Another reduced hot water pressure question

Old 03-23-19, 06:16 PM
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Another reduced hot water pressure question

I am on city water. Gas water heater 4 years old. There was a softener in the system until about 15 years ago.

Recently, the hot water pressure went down suddenly in every faucet. I flushed the water heater using full pressure cold water and got out about a cup of white granules. The problem remains.

Does anyone have experience adding vinegar to the water heater and running it through the pipes? Could a few treatments like this hurt? These are copper pipes about 30 years old.

Also, I ran all of the white granules through my fingers and there was some glycerin kind of feel to it. Makes me wonder if the city puts in something that precipitates or separates causing some kind of issue.

Is there a way to rule out a dip tube issue? Even if it is deteriorated, this would not affect hot water pressure, would it? If the goo in the granules is the result of dip tube decomposition, could replacing it eliminate this problem?

There is plenty of hot water, it's just lost horsepower.

Last edited by GaryMN; 03-23-19 at 06:39 PM.
Old 03-23-19, 08:53 PM
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Those granules are sand, calcium and other minerals. Flushing the tank won't improve pressure. A broken dip tube won't affect pressure. A partially plugged shutoff valve will do it. First make sure all the valves are open. Then close and reopen them.

Running vinegar thru the tank won't help and would take a while to flush out.
Old 03-24-19, 05:32 AM
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Nope, those flakes and granules in the bottom of your water heater are calcium that precipitates out of the water when it's heated. They are not intentionally added. Possibly the reason the house had a water softener. The goo is a harmless bacteria and has nothing to do with the dip tube.

Something is clogged and if it's affecting everything in the house then it could be a blockage before or after the heater though after is most common. If you open the drain valve at the bottom of the tank does it come out in great volume or does it seem reduced? If you have good flow at the heater the clog is likely downstream. Possibly one of the calcium flakes made it's way out of the tank and is stuck clogging a valve or a fitting.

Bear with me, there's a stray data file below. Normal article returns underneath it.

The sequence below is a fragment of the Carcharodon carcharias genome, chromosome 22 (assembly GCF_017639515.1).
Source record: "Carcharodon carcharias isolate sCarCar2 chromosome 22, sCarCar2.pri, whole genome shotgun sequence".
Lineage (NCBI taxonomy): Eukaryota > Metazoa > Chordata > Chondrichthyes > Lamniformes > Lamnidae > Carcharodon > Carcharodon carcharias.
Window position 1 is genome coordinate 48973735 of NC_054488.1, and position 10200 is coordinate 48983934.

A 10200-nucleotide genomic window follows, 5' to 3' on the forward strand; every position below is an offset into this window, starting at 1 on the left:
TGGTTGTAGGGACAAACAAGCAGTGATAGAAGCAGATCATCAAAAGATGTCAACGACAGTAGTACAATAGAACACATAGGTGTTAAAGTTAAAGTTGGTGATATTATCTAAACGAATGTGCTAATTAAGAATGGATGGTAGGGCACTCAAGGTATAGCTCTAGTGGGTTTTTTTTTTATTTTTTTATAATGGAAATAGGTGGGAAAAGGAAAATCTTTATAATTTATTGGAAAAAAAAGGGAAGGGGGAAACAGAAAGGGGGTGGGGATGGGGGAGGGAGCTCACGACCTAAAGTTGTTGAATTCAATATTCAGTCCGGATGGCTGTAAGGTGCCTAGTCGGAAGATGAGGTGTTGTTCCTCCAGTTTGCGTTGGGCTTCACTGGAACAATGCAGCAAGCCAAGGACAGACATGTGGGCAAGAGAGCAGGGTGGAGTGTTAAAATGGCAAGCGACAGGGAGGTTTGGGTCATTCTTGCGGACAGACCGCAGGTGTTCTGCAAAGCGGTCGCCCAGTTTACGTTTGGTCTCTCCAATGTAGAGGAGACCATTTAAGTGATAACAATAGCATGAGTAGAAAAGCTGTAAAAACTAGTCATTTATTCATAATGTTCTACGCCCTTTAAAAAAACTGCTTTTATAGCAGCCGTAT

Old 03-24-19, 07:58 AM
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When I drain the tank there appears to be full volume.

It all makes sense to me. I am wondering about pouring some vinegar into the tank, opening the faucets so that treated water gets into the pipes and then letting it remain in the pipes for a few hours before opening the faucets again.

Maybe this would dissolve some granules stuck at a fitting somewhere enough to allow water pressure to move them; I don't find any valves between the heater and the shutoffs at each fixture but there are a number of elbows and Ts. I have seen this approach mentioned a couple of places.

Last edited by GaryMN; 03-24-19 at 09:03 AM.
Old 03-24-19, 08:04 AM
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Flushing each and every faucet is what you should do first. Remove all aerators and nozzles from faucets and flush the pipes. If any of your faucets are cartridge types, remove and flush. I doubt a vinegar solution in the line will do much good.

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